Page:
When data processing system 100 is initially powered up, service processor 135 uses the JTAG/scan I2C busses 134 to interrogate the system (host) processors 102–105, memory controller/cache 108, and RIO Hub 110. At completion of this step, service processor 135 has an inventory and topology understanding of data processing system 100. Service processor 135 also executes Built-In-Self-Tests (BISTs), Basic Assurance Tests (BATs), and memory tests on all elements found by interrogating the host processors 102–105, memory controller/cache 108, and RIO Hub 110. Any error information for failures detected during the BISTs, BATs, and memory tests are gathered and reported by service processor 135.
If a meaningful/valid configuration of system resources is still possible after taking out the elements found to be faulty during the BISTs, BATs, and memory tests, then data processing system 100 is allowed to proceed to load executable code into local (host) memories 160–163. Service processor 135 then releases the host processors 102–105 for execution of the code loaded into host memory 160–163. While the host processors 102–105 are executing code from respective operating systems within the data processing system 100, service processor 135 enters a mode of monitoring and reporting errors. The type of items monitored by service processor 135 include, for example, the cooling fan speed and operation, thermal sensors, power supply regulators, and recoverable and non-recoverable errors reported by processors 102–105, local memories 160–163, and RIO Hub 110. Service processor 135 is responsible for saving and reporting error information related to all the monitored items in data processing system 100. Service processor 135 also takes action based on the type of errors and defined thresholds. For example, service processor 135 may take note of excessive recoverable errors on a processor's cache memory and decide that this is predictive of a hard failure. Based on this determination, service processor 135 may mark that resource for deconfiguration during the current running session and future Initial Program Loads (IPLs). IPLs are also sometimes referred to as a “boot” or “bootstrap”.
Data processing system 100 may be implemented using various commercially available computer systems. For example, data processing system 100 may be implemented using IBM eServer iSeries Model 840 system available from International Business Machines Corporation. Such a system may support logical partitioning using an OS/400 operating system, which is also available from International Business Machines Corporation.
Those of ordinary skill in the art will appreciate that the hardware depicted in
HMC 206 is coupled to a power supply controller 208 via a serial cable 207. Power supply controller 208 is coupled to one or more I/O drawers utilizing JTAG/I2C bus 209.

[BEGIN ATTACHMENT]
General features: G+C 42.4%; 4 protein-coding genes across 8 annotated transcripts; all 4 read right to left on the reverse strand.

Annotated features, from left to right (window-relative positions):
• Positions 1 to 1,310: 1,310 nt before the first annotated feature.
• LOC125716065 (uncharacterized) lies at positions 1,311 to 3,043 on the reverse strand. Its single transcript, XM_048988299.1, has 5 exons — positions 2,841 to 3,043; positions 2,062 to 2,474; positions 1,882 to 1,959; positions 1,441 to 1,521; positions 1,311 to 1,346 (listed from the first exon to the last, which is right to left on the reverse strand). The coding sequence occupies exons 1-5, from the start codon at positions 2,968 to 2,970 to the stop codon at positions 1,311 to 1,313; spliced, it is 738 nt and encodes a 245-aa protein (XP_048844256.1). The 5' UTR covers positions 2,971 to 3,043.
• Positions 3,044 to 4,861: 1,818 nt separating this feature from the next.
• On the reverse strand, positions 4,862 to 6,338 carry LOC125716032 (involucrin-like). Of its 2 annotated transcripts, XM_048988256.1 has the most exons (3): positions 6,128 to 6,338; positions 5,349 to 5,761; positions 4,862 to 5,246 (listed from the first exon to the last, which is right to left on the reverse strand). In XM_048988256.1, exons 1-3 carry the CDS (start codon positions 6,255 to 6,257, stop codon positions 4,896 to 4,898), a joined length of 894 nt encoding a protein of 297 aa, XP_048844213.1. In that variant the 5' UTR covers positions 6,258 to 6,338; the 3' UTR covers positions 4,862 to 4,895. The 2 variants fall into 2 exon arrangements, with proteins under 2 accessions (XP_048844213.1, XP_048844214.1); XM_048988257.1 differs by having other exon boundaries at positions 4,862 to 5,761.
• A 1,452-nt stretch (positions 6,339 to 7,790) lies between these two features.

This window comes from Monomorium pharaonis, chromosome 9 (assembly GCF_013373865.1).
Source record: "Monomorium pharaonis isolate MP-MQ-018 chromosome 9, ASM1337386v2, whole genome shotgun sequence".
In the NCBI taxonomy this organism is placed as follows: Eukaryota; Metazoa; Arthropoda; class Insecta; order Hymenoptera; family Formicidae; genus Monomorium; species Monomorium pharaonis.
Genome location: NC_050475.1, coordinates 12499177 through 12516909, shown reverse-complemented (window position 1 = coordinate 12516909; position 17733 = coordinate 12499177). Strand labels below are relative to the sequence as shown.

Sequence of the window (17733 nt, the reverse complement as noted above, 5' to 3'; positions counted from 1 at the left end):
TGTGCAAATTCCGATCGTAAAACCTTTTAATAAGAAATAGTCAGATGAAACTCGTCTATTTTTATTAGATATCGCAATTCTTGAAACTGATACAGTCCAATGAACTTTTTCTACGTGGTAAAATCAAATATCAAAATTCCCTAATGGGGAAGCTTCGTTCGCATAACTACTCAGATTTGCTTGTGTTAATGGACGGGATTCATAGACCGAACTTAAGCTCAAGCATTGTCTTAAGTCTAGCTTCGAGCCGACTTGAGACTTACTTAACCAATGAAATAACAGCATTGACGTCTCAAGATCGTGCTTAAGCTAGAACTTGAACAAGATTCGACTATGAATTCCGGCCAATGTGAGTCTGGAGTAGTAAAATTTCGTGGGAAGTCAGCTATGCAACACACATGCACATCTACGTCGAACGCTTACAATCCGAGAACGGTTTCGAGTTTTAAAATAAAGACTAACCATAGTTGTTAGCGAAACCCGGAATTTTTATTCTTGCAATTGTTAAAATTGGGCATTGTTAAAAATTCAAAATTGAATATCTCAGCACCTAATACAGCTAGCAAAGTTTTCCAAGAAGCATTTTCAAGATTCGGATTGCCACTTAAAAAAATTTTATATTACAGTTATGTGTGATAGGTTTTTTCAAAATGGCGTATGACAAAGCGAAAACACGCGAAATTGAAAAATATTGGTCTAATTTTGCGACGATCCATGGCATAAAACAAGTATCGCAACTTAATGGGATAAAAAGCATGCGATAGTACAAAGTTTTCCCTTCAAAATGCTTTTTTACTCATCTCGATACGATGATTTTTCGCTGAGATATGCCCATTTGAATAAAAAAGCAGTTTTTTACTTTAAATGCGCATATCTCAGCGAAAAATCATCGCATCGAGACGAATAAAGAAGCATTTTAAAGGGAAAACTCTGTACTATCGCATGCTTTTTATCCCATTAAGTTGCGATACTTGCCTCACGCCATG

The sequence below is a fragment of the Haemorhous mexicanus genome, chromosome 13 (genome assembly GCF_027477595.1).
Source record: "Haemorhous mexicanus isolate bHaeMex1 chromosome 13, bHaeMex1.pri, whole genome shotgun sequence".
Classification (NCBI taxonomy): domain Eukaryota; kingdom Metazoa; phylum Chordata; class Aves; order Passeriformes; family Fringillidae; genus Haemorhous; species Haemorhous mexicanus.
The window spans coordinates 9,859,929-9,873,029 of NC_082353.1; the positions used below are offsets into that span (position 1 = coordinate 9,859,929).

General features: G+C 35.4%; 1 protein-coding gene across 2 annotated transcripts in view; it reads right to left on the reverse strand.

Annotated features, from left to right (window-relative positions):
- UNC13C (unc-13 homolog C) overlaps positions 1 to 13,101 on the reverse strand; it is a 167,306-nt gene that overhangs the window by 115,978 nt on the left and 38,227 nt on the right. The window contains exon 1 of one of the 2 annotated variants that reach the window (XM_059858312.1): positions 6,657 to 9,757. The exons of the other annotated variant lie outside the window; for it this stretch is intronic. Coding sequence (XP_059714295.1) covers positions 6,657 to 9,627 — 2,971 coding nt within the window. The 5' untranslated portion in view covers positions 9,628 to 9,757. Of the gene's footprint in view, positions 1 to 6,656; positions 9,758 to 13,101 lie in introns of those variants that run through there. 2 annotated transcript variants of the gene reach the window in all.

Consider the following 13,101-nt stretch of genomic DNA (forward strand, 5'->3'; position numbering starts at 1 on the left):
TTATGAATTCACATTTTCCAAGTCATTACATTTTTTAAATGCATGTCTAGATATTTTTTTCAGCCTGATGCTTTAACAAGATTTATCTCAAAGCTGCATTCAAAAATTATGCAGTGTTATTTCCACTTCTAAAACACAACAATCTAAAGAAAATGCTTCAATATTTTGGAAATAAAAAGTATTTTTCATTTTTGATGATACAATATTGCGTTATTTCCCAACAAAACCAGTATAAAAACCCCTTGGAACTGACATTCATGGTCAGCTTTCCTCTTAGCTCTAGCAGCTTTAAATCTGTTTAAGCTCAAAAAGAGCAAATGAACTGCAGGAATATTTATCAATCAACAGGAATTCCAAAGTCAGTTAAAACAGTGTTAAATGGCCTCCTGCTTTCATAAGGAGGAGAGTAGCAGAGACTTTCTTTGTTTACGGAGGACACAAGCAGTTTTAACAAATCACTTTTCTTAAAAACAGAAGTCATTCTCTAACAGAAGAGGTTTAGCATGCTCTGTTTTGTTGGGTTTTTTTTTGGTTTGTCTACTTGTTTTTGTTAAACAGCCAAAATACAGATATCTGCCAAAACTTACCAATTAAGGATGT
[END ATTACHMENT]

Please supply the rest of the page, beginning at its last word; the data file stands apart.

I/O drawer 202 includes power supply 210 that is coupled to EADS 124, EADS 214, PCI—PCI bridge 119, and PCI—PCI bridge 126 via a JTAG/I2C bus 216. EADS 124 includes an I2C port 218 for coupling EADS 124 to JTAG/I2C bus 216. EADS 214 includes an I2C port 220 for coupling EADS 214 to JTAG/I2C bus 216. PCI—PCI bridge 119 includes a JTAG port 222 for coupling PCI—PCI bridge 119 to JTAG/I2C bus 216. And, PCI—PCI bridge 126 includes a JTAG port 224 for coupling PCI—PCI bridge 126 to JTAG/I2C bus 216.
Power supply 210 receives and transmits commands via JTAG/I2C bus 209 utilizing a processor 226. Power supply 210 also includes a JTAG engine 228 for receiving commands from processor 226 via processor bus 230. JTAG engine 228 then processes commands in accordance with the JTAG standard to select an integrated circuit, i.e. chip, such as an I/O chip according to the ring select included in the command, and to perform the operation specified in the command. The registers within the selected chip may be read from or written to. Therefore, extended register information may be obtained from a chip by reading the registers of one or more selected chips in order to diagnose the state of each device at the time of failure.
For example, EADS 124 might be associated with ring select 0, while EADS 214 is associated with ring select 2, PCI—PCI bridge 119 is associated with ring select 3, and PCI—PCI bridge 126 is associated with ring select 4. In this manner, commands may be properly routed by JTAG engine 228 to the specified chip.
Power supply 212 receives and transmits commands via JTAG/I2C bus 209 utilizing a processor 232. Power supply 212 also includes a JTAG engine 234 for receiving commands from processor 232 via processor bus 236. JTAG engine 234 then processes commands in accordance with the JTAG standard to select a chip according to the ring select included in the command, and to perform the operation specified in the command.
Power supply 212 is coupled to EADS 143 and PCI—PCI bridge 244 via a JTAG/I2C bus 238. EADS 143 includes an I2C port 240 for coupling EADS 143 to JTAG/I2C bus 238. PCI—PCI bridge 244 includes a JTAG port 242 for coupling PCI—PCI bridge 244 to JTAG/I2C bus 238.
The processes described herein and with reference to
The process then passes to block 308 which depicts specifying data and the type of process, such as a read or write operation, to execute utilizing the chip. Thereafter, block 310, depicts the HMC building a command. The command will include the information illustrated by